April 27, 2016 — Georgia Gov. Nathan Deal (R) on Tuesday signed into law a bill (Act 360) that creates a funding program for antiabortion-rights crisis pregnancy centers (CPCs), the AP/Sacramento Bee reports.
The bill was introduced in response to the release of misleading videos targeting Planned Parenthood's fetal tissue donation program (Foody, AP/Sacramento Bee, 4/26). Prior to the bill, Georgia Lt. Gov. Casey Cagle (R) called for the state to defund Planned Parenthood, but the effort was unsuccessful and antiabortion-rights lawmakers shifted their focus to funding CPCs.
According to the Guttmacher Institute, 96 percent of Georgia counties in 2011 did not have an abortion clinic, and those counties were home to nearly 60 percent of Georgia women of reproductive age. Overall, there are more than 4,000 CPCs in the United States. CPCs receive direct state funding in at least 12 states.
The new law, proposed by state Sen. Renee Unterman (R), establishes a fund that the state Department of Public Health (DPH) will allocate to CPCs throughout Georgia.
According to Unterman, there are about 70 CPCs in the state (Women's Health Policy Report, 3/14). Emily Matson, executive director of the antiabortion-rights Georgia Life Alliance, said approximately 40 of those CPCs have medical licenses, while the remaining centers offer non-medical services (AP/Sacramento Bee, 4/26).
Under the law, DPH is required to ensure that none of the funds are distributed to organizations that provide abortion counseling in instances other than life endangerment. The measure prohibits the use of funding for abortion care and prohibits referrals to abortion providers.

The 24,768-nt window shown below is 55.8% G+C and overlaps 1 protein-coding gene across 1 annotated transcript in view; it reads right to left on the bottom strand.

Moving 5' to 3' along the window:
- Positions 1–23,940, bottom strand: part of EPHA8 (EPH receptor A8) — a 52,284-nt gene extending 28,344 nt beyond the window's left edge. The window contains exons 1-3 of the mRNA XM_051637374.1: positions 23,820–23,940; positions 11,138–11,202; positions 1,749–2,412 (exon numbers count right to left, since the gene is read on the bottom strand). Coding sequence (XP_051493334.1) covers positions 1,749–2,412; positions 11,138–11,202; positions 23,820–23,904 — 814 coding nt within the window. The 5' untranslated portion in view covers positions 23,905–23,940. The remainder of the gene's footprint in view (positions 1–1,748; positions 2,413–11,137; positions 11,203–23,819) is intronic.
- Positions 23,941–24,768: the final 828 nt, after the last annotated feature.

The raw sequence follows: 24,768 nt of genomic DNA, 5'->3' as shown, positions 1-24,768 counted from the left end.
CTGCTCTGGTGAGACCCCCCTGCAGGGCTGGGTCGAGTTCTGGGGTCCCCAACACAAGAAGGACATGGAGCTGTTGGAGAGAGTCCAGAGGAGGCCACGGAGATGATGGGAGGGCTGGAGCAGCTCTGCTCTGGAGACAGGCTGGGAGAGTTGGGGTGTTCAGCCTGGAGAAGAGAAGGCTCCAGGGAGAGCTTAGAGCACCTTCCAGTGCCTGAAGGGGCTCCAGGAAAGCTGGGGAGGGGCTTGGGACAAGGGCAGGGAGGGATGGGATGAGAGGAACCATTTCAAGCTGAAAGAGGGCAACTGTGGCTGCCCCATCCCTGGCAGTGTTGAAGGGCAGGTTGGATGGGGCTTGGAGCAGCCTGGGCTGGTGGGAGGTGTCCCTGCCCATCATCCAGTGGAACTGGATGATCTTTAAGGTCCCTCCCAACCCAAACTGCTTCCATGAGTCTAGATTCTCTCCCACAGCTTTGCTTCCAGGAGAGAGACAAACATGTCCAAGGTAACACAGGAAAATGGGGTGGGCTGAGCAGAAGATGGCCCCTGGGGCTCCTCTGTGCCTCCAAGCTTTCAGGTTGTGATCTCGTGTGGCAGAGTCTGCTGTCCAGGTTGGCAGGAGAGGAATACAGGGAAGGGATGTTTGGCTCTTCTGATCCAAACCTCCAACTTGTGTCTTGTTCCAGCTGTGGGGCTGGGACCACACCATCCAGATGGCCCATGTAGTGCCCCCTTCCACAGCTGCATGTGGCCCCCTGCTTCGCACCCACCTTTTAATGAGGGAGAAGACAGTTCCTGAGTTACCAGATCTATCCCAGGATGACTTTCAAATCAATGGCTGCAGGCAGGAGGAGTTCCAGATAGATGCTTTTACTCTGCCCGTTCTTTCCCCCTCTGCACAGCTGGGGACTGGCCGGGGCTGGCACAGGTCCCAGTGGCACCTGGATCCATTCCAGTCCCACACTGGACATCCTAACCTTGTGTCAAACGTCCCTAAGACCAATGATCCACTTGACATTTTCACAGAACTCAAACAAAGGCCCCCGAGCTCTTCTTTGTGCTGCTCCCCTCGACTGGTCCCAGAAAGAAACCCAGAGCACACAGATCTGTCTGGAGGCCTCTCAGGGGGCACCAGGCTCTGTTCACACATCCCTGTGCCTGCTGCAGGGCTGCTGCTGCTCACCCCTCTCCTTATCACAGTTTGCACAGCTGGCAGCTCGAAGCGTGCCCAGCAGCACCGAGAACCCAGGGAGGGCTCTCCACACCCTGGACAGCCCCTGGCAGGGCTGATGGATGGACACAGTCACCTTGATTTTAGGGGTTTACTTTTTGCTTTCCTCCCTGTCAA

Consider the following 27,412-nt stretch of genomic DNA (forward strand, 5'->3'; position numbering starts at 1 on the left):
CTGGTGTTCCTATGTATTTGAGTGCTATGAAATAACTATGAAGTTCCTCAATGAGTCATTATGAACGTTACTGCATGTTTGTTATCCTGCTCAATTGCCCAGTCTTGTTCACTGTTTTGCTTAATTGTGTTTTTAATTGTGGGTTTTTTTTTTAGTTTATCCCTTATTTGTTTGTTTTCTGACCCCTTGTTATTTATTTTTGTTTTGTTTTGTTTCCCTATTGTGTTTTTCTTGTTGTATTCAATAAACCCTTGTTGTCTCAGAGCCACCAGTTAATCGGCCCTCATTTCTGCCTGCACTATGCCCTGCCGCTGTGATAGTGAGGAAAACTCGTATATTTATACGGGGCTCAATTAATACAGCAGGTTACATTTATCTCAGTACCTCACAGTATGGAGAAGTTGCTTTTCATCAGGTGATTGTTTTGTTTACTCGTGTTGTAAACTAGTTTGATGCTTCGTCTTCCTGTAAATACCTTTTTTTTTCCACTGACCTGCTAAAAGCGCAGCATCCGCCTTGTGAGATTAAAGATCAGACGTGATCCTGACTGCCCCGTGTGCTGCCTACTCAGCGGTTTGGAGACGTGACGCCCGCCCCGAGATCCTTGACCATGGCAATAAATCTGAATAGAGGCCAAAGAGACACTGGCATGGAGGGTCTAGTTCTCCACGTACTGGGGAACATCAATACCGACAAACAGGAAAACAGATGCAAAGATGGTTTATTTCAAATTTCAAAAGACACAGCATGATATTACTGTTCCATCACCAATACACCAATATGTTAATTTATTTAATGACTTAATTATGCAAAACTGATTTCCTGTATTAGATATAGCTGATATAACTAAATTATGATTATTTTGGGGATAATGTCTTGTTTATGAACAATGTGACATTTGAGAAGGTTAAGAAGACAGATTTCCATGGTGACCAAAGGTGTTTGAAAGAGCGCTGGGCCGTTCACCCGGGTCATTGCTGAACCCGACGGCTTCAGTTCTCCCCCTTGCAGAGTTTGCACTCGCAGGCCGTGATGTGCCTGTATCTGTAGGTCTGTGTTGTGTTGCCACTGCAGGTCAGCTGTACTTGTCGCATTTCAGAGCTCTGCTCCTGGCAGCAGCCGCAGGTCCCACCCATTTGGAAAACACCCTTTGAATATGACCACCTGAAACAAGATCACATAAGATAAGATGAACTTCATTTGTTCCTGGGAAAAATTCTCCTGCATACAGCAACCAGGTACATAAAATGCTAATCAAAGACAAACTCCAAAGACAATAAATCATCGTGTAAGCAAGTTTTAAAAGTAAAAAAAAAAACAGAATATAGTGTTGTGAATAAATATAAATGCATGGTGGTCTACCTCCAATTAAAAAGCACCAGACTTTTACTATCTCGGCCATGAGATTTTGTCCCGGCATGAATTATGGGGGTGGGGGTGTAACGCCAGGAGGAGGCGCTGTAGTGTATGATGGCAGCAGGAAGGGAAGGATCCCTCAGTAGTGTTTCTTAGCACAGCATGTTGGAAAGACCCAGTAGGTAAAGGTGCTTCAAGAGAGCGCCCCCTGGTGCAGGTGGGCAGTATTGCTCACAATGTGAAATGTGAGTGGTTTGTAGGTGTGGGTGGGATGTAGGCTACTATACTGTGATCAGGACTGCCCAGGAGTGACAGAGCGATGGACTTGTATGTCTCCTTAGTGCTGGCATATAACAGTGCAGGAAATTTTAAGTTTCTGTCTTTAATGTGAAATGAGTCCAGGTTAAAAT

To be eligible for funding, CPCs have to register as not-for-profits and agree to undergo annual state audits. Further, the law requires the state to monitor how many women seek abortion care after visiting a CPC (Women's Health Policy Report, 3/14).
Lawmakers have proposed $2 million in funding for the program under the state budget. According to the AP/Bee, Deal, who is still reviewing the spending plan, has until May 3 to finalize the state budget for the fiscal year beginning July 1 (AP/Sacramento Bee, 4/26). Under the new law, the CPC program also can accept private donations (Women's Health Policy Report, 3/14).
Abortion-rights supporters denounced the new law, noting that CPCs use misleading tactics to get a pregnant woman to seek care at the facilities and then do not disclose to the woman all possible pregnancy options. Opponents of the law also pointed out that the state instead could fund sexuality education or counseling programs.
Elizabeth Nash, a policy analyst at the Guttmacher Institute, said the law "allows state funds to go to organizations providing women with incomplete information or outright misinformation." She added that instead, "The state should be ensuring women are getting the best, most accurate and relevant information" (AP/Sacramento Bee, 4/26).